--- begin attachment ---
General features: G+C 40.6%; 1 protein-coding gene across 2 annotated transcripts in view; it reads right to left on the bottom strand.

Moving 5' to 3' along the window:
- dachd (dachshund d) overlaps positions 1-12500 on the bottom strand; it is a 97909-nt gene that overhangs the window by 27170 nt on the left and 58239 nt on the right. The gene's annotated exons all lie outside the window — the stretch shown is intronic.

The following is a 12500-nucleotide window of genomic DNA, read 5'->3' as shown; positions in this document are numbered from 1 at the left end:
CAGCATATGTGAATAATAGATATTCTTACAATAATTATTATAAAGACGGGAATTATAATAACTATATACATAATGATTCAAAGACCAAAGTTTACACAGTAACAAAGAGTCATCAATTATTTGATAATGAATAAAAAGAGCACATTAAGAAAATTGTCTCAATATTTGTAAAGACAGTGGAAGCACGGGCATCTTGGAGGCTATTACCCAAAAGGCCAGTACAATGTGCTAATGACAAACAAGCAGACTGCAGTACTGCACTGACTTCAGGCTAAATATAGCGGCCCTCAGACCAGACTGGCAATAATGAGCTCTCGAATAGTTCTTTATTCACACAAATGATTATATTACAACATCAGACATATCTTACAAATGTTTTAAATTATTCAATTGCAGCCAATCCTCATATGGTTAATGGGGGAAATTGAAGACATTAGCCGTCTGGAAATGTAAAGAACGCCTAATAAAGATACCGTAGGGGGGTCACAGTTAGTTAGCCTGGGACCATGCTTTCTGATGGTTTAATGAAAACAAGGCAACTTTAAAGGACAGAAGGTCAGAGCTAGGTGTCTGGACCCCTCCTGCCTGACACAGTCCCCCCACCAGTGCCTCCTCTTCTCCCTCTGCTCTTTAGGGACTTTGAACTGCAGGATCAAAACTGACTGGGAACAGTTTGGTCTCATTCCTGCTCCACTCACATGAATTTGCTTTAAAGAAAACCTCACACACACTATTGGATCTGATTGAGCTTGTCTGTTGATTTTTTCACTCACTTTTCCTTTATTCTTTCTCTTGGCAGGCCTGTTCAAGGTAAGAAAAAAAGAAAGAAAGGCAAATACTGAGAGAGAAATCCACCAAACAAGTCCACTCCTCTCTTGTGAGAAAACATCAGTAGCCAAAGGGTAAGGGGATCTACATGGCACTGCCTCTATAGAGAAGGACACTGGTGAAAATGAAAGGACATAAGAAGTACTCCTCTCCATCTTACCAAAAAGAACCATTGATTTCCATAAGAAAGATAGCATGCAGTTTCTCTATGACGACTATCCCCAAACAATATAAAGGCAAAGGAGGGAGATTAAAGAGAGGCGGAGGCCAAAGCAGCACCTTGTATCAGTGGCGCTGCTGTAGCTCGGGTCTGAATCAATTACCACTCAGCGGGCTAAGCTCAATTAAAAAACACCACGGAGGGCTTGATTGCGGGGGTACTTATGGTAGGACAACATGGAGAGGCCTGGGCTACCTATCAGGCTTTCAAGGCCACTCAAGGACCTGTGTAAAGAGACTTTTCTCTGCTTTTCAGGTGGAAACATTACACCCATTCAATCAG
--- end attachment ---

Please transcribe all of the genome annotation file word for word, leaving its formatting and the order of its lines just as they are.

General features: G+C 40.6%; 1 protein-coding gene across 2 annotated transcripts in view; it reads right to left on the bottom strand.

Moving 5' to 3' along the window:
- dachd (dachshund d) overlaps positions 1-12500 on the bottom strand; it is a 97909-nt gene that overhangs the window by 27170 nt on the left and 58239 nt on the right. The gene's annotated exons all lie outside the window — the stretch shown is intronic.

The following is a 12500-nucleotide window of genomic DNA, read 5'->3' as shown; positions in this document are numbered from 1 at the left end:
CAGCATATGTGAATAATAGATATTCTTACAATAATTATTATAAAGACGGGAATTATAATAACTATATACATAATGATTCAAAGACCAAAGTTTACACAGTAACAAAGAGTCATCAATTATTTGATAATGAATAAAAAGAGCACATTAAGAAAATTGTCTCAATATTTGTAAAGACAGTGGAAGCACGGGCATCTTGGAGGCTATTACCCAAAAGGCCAGTACAATGTGCTAATGACAAACAAGCAGACTGCAGTACTGCACTGACTTCAGGCTAAATATAGCGGCCCTCAGACCAGACTGGCAATAATGAGCTCTCGAATAGTTCTTTATTCACACAAATGATTATATTACAACATCAGACATATCTTACAAATGTTTTAAATTATTCAATTGCAGCCAATCCTCATATGGTTAATGGGGGAAATTGAAGACATTAGCCGTCTGGAAATGTAAAGAACGCCTAATAAAGATACCGTAGGGGGGTCACAGTTAGTTAGCCTGGGACCATGCTTTCTGATGGTTTAATGAAAACAAGGCAACTTTAAAGGACAGAAGGTCAGAGCTAGGTGTCTGGACCCCTCCTGCCTGACACAGTCCCCCCACCAGTGCCTCCTCTTCTCCCTCTGCTCTTTAGGGACTTTGAACTGCAGGATCAAAACTGACTGGGAACAGTTTGGTCTCATTCCTGCTCCACTCACATGAATTTGCTTTAAAGAAAACCTCACACACACTATTGGATCTGATTGAGCTTGTCTGTTGATTTTTTCACTCACTTTTCCTTTATTCTTTCTCTTGGCAGGCCTGTTCAAGGTAAGAAAAAAAGAAAGAAAGGCAAATACTGAGAGAGAAATCCACCAAACAAGTCCACTCCTCTCTTGTGAGAAAACATCAGTAGCCAAAGGGTAAGGGGATCTACATGGCACTGCCTCTATAGAGAAGGACACTGGTGAAAATGAAAGGACATAAGAAGTACTCCTCTCCATCTTACCAAAAAGAACCATTGATTTCCATAAGAAAGATAGCATGCAGTTTCTCTATGACGACTATCCCCAAACAATATAAAGGCAAAGGAGGGAGATTAAAGAGAGGCGGAGGCCAAAGCAGCACCTTGTATCAGTGGCGCTGCTGTAGCTCGGGTCTGAATCAATTACCACTCAGCGGGCTAAGCTCAATTAAAAAACACCACGGAGGGCTTGATTGCGGGGGTACTTATGGTAGGACAACATGGAGAGGCCTGGGCTACCTATCAGGCTTTCAAGGCCACTCAAGGACCTGTGTAAAGAGACTTTTCTCTGCTTTTCAGGTGGAAACATTACACCCATTCAATCAG